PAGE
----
Google has become very strict with the Ads that they approve in order to regulate the quality of the Ads seen by their users. Due to these strict regulations you may find that your Ads are being disapproved more regularly than before. This article will teach you how to avoid the 3 major pitfalls contributing to your Ads’ disapproval.
Why You Should Avoid Ads Being Disapproved
You should note that when an Ad is disapproved the client receives the same email you do when this occurs. If this happens, often the client may lose trust in your abilities to create successful Ads. Repeat offenders could face a suspension of their Google Ads, so be sure to avoid repeating the same mistakes.
A good relationship with your account representative is essential to ensure your queries get a timely response. If you don’t have a representative then consult with Google’s technical team to help you get your Ad approved as well as avoiding disapproval by following the rules to the letter.
Here are some of the most common reasons your Ads may be being disapproved:
Unnecessary Punctuation and Capitalisation
Over punctuating an Ad like it’s a text message is a no-go. Do not use an exclamation mark in your title. You can also only ask one question within an Ad, so only one question mark is required/allowed. Don’t write in all caps or switch from lowercase to capitals – it looks spammy and it is likely to get your ad disapproved.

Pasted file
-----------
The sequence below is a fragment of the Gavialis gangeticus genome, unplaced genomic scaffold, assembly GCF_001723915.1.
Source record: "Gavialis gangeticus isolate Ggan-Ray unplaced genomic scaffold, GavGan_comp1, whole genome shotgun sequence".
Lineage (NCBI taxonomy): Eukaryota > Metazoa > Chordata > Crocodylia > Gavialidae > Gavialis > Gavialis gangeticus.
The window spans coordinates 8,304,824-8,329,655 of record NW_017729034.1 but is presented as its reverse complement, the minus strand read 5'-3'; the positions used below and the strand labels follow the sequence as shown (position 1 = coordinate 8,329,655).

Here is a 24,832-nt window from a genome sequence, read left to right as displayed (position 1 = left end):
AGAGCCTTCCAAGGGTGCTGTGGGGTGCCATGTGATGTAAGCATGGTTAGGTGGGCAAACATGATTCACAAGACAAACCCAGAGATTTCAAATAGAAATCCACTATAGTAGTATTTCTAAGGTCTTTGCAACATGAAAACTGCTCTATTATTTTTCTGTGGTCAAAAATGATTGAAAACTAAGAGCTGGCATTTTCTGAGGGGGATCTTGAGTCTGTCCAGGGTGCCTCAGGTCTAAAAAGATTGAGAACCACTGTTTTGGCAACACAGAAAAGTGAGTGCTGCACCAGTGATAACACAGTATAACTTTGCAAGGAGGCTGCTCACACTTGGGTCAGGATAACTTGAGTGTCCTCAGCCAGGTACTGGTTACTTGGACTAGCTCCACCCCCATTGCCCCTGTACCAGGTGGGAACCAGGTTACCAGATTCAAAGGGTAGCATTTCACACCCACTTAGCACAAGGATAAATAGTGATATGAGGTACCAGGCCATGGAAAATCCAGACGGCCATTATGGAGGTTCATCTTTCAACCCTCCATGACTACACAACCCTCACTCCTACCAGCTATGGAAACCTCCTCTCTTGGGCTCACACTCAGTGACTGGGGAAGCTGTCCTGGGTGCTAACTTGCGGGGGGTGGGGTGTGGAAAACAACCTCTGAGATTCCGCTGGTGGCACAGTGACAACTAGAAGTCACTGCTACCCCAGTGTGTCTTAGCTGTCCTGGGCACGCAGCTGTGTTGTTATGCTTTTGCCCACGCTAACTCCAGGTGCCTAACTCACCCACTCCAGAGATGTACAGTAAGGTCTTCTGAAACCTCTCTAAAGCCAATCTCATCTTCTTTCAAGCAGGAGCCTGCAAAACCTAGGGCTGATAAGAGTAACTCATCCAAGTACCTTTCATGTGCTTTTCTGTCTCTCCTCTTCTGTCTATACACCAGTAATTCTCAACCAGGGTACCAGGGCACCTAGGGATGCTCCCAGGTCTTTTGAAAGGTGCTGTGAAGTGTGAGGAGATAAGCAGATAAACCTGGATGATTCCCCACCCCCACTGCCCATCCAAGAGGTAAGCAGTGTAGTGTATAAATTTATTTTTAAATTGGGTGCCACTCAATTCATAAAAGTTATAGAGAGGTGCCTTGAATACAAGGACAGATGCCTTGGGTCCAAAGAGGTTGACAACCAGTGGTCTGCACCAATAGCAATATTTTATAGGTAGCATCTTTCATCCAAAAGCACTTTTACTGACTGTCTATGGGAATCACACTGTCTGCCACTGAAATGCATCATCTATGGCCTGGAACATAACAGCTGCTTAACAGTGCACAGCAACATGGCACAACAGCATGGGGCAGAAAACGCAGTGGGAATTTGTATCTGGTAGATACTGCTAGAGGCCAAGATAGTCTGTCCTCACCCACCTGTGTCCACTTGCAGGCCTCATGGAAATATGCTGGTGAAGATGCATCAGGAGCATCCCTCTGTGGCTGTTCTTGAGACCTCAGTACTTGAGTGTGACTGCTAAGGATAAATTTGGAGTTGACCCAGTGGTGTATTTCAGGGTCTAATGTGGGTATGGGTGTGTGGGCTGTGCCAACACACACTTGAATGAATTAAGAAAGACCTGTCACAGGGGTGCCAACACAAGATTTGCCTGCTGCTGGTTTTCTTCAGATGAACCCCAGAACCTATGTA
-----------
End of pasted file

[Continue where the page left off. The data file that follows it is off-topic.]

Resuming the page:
Using Copyrighted Content in your Ad
Other companies may own the rights to certain words like brand names. Using these in your Ad content will trigger Google to flag your Ad. This may be the case even if you are a legal re-seller of a copyrighted product or service.
If Google finds copyrighted names that do not match your own then the Ad is likely to be disapproved. Be sure you have the right permissions to use all your keywords or the Ad will be for nought. To avoid this, use a synonym where possible.
Exaggerated Ad Statements
Claims that your product is “number one” or “the best” are likely to get your Ad disapproved if it is not backed by a third party. This includes terms often used as click bait like “click here” or calls to action like “visit the shop today.”
Snake oil salesman tactics and language are a red flag to Google. Outlandish claims, as attractive as you think they may be, will get your Ad disapproved. So stick to more general terms like “a trusted service provider” or “loved by our customers.”To find out more about Google Ads like how to improve the quality score of your Ads or how to prepare for your certification in a short period of time visit the Leadtrekker blog